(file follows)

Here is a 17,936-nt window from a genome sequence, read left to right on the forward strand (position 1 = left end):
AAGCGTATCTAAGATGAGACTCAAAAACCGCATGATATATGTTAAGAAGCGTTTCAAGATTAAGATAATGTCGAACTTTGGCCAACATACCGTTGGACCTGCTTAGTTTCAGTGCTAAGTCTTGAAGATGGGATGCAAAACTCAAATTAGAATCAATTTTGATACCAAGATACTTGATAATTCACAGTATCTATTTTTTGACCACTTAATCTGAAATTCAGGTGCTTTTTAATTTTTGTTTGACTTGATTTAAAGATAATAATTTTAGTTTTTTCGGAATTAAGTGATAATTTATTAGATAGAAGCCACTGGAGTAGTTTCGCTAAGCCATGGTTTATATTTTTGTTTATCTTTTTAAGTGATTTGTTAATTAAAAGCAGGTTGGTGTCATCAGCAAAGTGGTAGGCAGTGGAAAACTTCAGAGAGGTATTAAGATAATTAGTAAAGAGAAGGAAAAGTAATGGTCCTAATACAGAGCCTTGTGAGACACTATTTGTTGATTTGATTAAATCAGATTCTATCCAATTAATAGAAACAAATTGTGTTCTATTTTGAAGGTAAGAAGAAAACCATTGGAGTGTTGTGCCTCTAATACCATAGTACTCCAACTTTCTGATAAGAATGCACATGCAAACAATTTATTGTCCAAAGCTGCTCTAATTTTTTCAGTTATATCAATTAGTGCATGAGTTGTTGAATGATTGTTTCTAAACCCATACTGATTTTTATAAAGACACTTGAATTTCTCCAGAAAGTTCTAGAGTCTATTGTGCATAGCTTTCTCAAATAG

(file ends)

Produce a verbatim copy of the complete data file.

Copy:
Here is a 17,936-nt window from a genome sequence, read left to right on the forward strand (position 1 = left end):
AAGCGTATCTAAGATGAGACTCAAAAACCGCATGATATATGTTAAGAAGCGTTTCAAGATTAAGATAATGTCGAACTTTGGCCAACATACCGTTGGACCTGCTTAGTTTCAGTGCTAAGTCTTGAAGATGGGATGCAAAACTCAAATTAGAATCAATTTTGATACCAAGATACTTGATAATTCACAGTATCTATTTTTTGACCACTTAATCTGAAATTCAGGTGCTTTTTAATTTTTGTTTGACTTGATTTAAAGATAATAATTTTAGTTTTTTCGGAATTAAGTGATAATTTATTAGATAGAAGCCACTGGAGTAGTTTCGCTAAGCCATGGTTTATATTTTTGTTTATCTTTTTAAGTGATTTGTTAATTAAAAGCAGGTTGGTGTCATCAGCAAAGTGGTAGGCAGTGGAAAACTTCAGAGAGGTATTAAGATAATTAGTAAAGAGAAGGAAAAGTAATGGTCCTAATACAGAGCCTTGTGAGACACTATTTGTTGATTTGATTAAATCAGATTCTATCCAATTAATAGAAACAAATTGTGTTCTATTTTGAAGGTAAGAAGAAAACCATTGGAGTGTTGTGCCTCTAATACCATAGTACTCCAACTTTCTGATAAGAATGCACATGCAAACAATTTATTGTCCAAAGCTGCTCTAATTTTTTCAGTTATATCAATTAGTGCATGAGTTGTTGAATGATTGTTTCTAAACCCATACTGATTTTTATAAAGACACTTGAATTTCTCCAGAAAGTTCTAGAGTCTATTGTGCATAGCTTTCTCAAATAG